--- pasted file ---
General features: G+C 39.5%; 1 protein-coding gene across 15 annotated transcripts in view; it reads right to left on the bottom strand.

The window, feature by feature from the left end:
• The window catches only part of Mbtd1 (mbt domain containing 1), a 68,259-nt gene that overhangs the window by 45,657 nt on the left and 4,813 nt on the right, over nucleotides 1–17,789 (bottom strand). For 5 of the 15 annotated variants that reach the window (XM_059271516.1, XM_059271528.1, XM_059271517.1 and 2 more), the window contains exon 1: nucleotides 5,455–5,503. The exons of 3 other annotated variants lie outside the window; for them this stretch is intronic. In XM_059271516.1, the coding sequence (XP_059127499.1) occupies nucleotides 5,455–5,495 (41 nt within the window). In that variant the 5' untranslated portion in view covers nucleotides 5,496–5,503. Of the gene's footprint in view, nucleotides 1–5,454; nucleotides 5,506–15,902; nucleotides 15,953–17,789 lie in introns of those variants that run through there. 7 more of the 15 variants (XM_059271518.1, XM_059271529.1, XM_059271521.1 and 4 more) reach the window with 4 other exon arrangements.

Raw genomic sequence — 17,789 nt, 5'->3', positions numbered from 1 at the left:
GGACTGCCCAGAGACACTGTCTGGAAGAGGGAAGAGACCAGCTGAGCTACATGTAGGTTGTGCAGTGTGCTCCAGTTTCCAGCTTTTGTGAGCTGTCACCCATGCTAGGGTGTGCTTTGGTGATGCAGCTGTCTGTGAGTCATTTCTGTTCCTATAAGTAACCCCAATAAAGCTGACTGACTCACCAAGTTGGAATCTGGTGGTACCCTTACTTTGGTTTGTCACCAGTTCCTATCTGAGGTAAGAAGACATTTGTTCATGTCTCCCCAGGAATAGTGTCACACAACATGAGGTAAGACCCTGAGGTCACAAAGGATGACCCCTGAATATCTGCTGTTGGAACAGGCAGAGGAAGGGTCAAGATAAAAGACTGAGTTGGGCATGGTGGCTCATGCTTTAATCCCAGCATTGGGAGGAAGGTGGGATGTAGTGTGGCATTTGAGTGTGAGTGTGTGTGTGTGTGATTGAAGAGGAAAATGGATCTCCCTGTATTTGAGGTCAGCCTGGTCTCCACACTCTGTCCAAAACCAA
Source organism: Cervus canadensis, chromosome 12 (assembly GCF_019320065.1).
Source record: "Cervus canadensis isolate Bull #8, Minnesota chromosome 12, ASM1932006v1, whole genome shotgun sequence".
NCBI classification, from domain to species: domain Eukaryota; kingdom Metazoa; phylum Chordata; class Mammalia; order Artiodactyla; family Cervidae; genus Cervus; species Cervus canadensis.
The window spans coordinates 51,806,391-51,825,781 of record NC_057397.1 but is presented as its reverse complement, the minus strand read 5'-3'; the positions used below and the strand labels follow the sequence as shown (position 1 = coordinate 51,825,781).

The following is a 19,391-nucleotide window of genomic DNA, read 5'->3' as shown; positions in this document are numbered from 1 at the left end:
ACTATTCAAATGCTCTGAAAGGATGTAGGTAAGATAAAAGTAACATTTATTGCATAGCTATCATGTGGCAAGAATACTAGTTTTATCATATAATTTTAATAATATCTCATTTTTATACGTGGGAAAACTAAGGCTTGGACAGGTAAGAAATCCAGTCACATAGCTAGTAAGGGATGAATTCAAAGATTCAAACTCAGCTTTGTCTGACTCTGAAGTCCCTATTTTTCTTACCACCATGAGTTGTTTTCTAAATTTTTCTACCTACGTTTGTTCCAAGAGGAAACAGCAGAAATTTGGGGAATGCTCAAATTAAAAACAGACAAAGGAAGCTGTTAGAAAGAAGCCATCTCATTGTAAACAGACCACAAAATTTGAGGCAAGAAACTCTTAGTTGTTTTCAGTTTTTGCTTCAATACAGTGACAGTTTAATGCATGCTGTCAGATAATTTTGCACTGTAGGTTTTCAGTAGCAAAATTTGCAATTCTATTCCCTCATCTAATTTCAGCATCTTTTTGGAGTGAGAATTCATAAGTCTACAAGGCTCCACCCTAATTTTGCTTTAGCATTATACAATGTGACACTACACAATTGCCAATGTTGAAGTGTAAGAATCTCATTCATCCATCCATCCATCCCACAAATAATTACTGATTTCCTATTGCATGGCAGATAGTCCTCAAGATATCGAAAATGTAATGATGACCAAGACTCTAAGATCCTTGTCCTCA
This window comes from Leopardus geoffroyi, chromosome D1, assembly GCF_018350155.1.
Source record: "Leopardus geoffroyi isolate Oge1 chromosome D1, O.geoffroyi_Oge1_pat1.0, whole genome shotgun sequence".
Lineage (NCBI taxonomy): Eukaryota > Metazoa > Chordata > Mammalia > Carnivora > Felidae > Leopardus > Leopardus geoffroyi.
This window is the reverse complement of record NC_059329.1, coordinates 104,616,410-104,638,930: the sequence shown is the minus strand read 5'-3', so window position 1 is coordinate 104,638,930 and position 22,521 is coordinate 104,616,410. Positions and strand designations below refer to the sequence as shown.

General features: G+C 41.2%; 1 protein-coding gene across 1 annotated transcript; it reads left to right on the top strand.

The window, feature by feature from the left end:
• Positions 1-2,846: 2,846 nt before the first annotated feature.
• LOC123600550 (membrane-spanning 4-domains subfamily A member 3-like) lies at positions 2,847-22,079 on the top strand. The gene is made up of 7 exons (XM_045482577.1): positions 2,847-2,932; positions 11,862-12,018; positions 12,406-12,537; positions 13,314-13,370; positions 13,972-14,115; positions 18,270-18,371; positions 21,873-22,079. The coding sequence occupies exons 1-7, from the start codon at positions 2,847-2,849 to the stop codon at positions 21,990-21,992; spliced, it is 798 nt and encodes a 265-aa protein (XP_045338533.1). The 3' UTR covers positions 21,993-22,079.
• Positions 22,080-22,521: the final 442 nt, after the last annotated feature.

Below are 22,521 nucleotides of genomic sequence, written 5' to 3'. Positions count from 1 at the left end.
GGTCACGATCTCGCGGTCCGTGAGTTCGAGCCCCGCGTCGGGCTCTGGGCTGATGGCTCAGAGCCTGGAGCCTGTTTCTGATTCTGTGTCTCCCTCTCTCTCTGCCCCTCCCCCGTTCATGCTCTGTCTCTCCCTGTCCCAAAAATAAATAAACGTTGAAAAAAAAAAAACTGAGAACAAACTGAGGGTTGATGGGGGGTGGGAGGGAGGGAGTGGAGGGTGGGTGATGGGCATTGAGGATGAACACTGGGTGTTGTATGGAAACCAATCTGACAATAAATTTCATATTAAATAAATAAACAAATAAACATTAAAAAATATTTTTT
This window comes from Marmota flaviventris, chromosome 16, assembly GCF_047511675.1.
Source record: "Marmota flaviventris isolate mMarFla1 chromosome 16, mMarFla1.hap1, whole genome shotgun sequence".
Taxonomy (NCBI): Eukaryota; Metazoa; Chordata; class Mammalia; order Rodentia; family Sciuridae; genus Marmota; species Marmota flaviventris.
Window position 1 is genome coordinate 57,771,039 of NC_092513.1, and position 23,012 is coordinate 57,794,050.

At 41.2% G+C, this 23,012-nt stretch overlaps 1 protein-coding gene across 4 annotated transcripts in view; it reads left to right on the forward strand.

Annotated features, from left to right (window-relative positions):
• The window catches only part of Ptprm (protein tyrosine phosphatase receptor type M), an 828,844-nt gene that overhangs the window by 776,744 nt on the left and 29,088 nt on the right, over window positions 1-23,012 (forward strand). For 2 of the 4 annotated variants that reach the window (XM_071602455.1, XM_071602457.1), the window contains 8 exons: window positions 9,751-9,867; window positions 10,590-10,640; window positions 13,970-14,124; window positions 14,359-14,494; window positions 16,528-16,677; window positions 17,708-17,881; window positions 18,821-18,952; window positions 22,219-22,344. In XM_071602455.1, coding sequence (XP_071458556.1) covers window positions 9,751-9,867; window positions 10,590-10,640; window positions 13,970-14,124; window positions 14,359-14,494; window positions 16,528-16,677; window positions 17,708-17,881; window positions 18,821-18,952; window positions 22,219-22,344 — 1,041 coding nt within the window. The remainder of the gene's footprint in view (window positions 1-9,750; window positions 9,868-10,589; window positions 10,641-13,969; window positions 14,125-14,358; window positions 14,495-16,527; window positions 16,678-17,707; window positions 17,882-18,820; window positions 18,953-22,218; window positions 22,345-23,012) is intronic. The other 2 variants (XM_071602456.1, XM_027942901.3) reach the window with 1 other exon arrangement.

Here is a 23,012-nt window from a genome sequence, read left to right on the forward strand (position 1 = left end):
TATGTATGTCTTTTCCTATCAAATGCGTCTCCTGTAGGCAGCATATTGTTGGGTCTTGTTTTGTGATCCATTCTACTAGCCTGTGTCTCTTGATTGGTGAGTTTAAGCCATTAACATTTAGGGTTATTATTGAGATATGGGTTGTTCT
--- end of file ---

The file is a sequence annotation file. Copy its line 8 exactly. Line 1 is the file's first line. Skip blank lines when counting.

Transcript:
NCBI classification, from domain to species: domain Eukaryota; kingdom Metazoa; phylum Chordata; class Mammalia; order Artiodactyla; family Cervidae; genus Cervus; species Cervus canadensis.